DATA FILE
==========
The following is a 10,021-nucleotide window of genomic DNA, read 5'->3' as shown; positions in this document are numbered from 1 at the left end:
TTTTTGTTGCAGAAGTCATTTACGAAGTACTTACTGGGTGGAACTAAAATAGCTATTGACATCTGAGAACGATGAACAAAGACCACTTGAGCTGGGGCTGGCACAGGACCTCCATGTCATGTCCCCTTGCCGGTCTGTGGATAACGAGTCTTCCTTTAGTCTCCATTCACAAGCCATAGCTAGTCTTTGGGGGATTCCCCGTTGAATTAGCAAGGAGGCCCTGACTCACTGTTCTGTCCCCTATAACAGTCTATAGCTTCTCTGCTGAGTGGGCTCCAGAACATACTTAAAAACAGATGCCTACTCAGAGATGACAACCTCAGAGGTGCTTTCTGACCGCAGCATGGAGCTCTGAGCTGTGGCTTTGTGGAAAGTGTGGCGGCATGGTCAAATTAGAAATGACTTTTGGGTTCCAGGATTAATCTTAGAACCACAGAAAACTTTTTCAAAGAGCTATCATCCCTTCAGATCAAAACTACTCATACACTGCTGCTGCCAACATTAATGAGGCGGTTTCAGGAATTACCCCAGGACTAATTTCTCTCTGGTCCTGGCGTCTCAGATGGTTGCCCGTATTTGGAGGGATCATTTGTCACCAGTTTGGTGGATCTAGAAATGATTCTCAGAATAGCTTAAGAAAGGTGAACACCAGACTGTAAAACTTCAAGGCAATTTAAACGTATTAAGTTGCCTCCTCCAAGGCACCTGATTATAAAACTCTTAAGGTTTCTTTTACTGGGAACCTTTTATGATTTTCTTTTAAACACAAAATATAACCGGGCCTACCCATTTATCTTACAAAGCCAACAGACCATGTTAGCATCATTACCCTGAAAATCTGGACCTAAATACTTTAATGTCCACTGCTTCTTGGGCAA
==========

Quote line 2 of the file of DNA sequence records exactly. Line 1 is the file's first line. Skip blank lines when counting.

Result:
TTTTTGTTGCAGAAGTCATTTACGAAGTACTTACTGGGTGGAACTAAAATAGCTATTGACATCTGAGAACGATGAACAAAGACCACTTGAGCTGGGGCTGGCACAGGACCTCCATGTCATGTCCCCTTGCCGGTCTGTGGATAACGAGTCTTCCTTTAGTCTCCATTCACAAGCCATAGCTAGTCTTTGGGGGATTCCCCGTTGAATTAGCAAGGAGGCCCTGACTCACTGTTCTGTCCCCTATAACAGTCTATAGCTTCTCTGCTGAGTGGGCTCCAGAACATACTTAAAAACAGATGCCTACTCAGAGATGACAACCTCAGAGGTGCTTTCTGACCGCAGCATGGAGCTCTGAGCTGTGGCTTTGTGGAAAGTGTGGCGGCATGGTCAAATTAGAAATGACTTTTGGGTTCCAGGATTAATCTTAGAACCACAGAAAACTTTTTCAAAGAGCTATCATCCCTTCAGATCAAAACTACTCATACACTGCTGCTGCCAACATTAATGAGGCGGTTTCAGGAATTACCCCAGGACTAATTTCTCTCTGGTCCTGGCGTCTCAGATGGTTGCCCGTATTTGGAGGGATCATTTGTCACCAGTTTGGTGGATCTAGAAATGATTCTCAGAATAGCTTAAGAAAGGTGAACACCAGACTGTAAAACTTCAAGGCAATTTAAACGTATTAAGTTGCCTCCTCCAAGGCACCTGATTATAAAACTCTTAAGGTTTCTTTTACTGGGAACCTTTTATGATTTTCTTTTAAACACAAAATATAACCGGGCCTACCCATTTATCTTACAAAGCCAACAGACCATGTTAGCATCATTACCCTGAAAATCTGGACCTAAATACTTTAATGTCCACTGCTTCTTGGGCAA